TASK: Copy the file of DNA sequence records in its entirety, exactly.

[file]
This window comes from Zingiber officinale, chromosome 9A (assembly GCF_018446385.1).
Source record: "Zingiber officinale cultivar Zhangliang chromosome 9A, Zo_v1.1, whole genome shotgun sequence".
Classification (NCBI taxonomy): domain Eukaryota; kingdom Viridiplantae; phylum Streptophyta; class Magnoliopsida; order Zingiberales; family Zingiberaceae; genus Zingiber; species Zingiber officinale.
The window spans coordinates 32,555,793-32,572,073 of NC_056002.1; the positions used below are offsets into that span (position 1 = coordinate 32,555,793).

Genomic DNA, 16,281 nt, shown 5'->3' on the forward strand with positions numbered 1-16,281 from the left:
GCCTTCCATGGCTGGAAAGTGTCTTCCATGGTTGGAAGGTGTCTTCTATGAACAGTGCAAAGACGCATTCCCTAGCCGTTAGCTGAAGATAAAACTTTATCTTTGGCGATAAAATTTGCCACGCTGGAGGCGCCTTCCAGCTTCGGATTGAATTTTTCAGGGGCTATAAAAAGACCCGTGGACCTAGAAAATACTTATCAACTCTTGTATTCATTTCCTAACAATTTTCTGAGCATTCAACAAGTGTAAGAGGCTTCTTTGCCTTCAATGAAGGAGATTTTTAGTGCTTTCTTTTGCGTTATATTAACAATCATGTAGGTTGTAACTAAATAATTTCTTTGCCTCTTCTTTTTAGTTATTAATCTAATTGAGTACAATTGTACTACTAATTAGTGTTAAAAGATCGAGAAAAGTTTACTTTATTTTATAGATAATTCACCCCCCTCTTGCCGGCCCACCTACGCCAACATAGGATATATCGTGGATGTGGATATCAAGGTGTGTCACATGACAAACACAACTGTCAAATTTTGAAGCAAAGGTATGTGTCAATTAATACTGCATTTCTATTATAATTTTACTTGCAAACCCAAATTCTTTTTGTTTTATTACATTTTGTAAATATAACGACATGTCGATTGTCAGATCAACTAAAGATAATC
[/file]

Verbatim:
This window comes from Zingiber officinale, chromosome 9A (assembly GCF_018446385.1).
Source record: "Zingiber officinale cultivar Zhangliang chromosome 9A, Zo_v1.1, whole genome shotgun sequence".
Classification (NCBI taxonomy): domain Eukaryota; kingdom Viridiplantae; phylum Streptophyta; class Magnoliopsida; order Zingiberales; family Zingiberaceae; genus Zingiber; species Zingiber officinale.
The window spans coordinates 32,555,793-32,572,073 of NC_056002.1; the positions used below are offsets into that span (position 1 = coordinate 32,555,793).

Genomic DNA, 16,281 nt, shown 5'->3' on the forward strand with positions numbered 1-16,281 from the left:
GCCTTCCATGGCTGGAAAGTGTCTTCCATGGTTGGAAGGTGTCTTCTATGAACAGTGCAAAGACGCATTCCCTAGCCGTTAGCTGAAGATAAAACTTTATCTTTGGCGATAAAATTTGCCACGCTGGAGGCGCCTTCCAGCTTCGGATTGAATTTTTCAGGGGCTATAAAAAGACCCGTGGACCTAGAAAATACTTATCAACTCTTGTATTCATTTCCTAACAATTTTCTGAGCATTCAACAAGTGTAAGAGGCTTCTTTGCCTTCAATGAAGGAGATTTTTAGTGCTTTCTTTTGCGTTATATTAACAATCATGTAGGTTGTAACTAAATAATTTCTTTGCCTCTTCTTTTTAGTTATTAATCTAATTGAGTACAATTGTACTACTAATTAGTGTTAAAAGATCGAGAAAAGTTTACTTTATTTTATAGATAATTCACCCCCCTCTTGCCGGCCCACCTACGCCAACATAGGATATATCGTGGATGTGGATATCAAGGTGTGTCACATGACAAACACAACTGTCAAATTTTGAAGCAAAGGTATGTGTCAATTAATACTGCATTTCTATTATAATTTTACTTGCAAACCCAAATTCTTTTTGTTTTATTACATTTTGTAAATATAACGACATGTCGATTGTCAGATCAACTAAAGATAATC